An analogue AM/FM/SW radio, with access to HD, DAB and DRM, would be the only portable radio that would work everywhere. Travel to the US, and you’d get additional channels on AM and FM, thanks to HD; travel to Europe, and DAB would spring into life with hundreds of stations. DRM would cover better-quality international stations.
I know that there are chipsets capable of all of these: having taken apart a cheap portable DAB radio a few years ago, I noticed it had HD Radio branding inside, and a different version was offered from the chinese manufacturer with HD capability.
I can only assume that either licensing forbids DAB and DRM (or HD) being on the same unit, or that the benefit of one-unit-sells-everywhere is offset by additional licensing fees.
Or, perhaps, nobody wants one – as Ed said: “I don’t know any manufacturer of the radio you seek, nor anyone else who would buy one.” Ooof!
Interesting to spot that TalkTV, Rupert Murdoch’s new TV channel which launches later this month, will take TalkRADIO’s (on camera) output during daytime. Makes a lot of sense: radio is considerably more popular than TV for breakfast and daytime. Then, when evening comes, the tables are turned: TalkRADIO will rebroadcast the output of TalkTV, so Piers “Moron” Morgan’s show will be heard on the radio, as well. Ostensibly, that’s no different to GBNews, which broadcasts on DAB+ as well; but in this case, rather clever to focus resources on the medium that does best in each daypart. I only hope that this doesn’t remove James Whale from the airwaves: I hope he broadcasts for as long as he’s able to.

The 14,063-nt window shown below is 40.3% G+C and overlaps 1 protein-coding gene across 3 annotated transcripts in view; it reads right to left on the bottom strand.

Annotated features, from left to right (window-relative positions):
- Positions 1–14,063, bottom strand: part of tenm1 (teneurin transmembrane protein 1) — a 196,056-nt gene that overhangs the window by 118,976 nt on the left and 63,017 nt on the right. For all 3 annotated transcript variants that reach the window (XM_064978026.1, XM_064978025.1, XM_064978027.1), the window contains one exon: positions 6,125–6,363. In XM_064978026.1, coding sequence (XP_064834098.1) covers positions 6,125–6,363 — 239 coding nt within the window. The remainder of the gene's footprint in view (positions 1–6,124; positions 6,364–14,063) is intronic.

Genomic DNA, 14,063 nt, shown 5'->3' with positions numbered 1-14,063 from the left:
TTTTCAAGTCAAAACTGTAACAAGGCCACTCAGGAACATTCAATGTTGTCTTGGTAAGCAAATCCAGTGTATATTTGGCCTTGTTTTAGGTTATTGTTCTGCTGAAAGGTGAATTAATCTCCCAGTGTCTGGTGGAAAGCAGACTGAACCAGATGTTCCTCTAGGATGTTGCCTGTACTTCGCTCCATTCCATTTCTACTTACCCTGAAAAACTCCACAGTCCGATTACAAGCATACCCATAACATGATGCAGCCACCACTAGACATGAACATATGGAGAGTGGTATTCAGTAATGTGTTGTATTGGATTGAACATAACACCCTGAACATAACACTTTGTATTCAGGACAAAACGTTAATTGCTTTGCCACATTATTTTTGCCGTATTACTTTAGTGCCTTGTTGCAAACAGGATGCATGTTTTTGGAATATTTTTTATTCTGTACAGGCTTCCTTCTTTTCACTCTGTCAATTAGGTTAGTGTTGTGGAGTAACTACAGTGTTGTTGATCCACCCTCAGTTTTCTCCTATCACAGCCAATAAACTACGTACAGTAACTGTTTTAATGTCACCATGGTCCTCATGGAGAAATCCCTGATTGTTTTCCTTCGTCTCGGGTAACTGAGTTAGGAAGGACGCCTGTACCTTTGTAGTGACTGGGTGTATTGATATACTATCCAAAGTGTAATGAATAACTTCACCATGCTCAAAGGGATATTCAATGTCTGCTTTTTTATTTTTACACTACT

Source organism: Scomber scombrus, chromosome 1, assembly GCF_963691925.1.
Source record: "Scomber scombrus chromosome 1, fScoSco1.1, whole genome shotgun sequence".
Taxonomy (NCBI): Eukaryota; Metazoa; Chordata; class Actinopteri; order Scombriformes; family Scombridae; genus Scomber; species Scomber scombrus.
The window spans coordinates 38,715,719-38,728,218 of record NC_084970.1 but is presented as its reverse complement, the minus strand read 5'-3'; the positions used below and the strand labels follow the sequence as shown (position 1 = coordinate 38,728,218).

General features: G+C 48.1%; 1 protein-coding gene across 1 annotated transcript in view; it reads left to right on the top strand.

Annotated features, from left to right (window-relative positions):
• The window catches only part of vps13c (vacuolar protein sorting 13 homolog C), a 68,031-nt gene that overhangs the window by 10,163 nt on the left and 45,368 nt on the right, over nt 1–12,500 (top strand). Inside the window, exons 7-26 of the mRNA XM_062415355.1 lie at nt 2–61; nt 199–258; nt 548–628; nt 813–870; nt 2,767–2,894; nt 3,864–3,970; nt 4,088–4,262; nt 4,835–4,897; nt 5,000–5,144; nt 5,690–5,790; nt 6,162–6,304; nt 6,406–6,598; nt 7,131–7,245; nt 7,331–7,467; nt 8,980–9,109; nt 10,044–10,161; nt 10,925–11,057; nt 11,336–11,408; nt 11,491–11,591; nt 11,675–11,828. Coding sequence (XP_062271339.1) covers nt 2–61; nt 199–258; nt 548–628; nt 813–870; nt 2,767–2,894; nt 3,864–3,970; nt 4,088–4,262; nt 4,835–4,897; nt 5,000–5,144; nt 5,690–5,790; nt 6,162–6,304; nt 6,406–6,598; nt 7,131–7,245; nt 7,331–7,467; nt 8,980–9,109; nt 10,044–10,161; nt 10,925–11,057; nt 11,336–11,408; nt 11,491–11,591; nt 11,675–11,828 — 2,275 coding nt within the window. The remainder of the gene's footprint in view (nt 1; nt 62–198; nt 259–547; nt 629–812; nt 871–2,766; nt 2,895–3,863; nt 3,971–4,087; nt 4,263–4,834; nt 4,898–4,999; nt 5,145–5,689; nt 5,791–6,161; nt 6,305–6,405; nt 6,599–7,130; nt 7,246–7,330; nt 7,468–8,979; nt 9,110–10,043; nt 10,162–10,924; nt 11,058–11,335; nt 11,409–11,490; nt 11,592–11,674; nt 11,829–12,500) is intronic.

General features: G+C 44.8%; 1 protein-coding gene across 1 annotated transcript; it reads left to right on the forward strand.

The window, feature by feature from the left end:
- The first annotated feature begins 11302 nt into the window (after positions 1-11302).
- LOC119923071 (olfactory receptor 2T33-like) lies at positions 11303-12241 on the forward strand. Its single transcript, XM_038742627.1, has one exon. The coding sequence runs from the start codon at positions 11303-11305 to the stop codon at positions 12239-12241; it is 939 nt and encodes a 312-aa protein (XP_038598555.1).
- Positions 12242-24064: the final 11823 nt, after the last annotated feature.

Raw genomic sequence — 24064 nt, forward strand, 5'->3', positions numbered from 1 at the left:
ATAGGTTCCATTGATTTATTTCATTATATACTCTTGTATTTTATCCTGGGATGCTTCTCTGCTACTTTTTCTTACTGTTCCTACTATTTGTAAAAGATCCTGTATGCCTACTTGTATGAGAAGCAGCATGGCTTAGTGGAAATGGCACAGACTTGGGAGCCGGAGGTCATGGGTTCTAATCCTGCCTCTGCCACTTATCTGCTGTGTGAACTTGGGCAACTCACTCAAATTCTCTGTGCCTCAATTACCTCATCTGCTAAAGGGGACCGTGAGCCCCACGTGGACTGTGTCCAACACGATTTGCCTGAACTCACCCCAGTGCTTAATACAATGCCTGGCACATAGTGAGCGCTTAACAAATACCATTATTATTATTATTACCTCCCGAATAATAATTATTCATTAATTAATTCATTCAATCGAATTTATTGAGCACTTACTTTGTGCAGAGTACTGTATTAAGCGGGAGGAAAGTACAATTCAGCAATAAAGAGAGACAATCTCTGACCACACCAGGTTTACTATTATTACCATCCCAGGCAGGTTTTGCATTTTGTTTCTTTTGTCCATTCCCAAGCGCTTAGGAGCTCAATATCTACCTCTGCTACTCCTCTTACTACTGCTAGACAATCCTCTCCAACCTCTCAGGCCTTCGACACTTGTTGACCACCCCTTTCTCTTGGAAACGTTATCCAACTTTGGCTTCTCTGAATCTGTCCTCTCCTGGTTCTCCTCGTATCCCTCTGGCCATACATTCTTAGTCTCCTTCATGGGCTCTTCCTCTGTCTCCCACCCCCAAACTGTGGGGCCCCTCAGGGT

The question, of course, is whether “TalkTV” and “TalkRADIO” are the right names for these services, which will carry the same programming 24/7 (albeit one with better pictures than the other). We might hear it on-air being simply referred to as “Talk” within programming, just as Magic Radio is referred-to on-air as “Magic”. All brands are multi-platform these days, after all.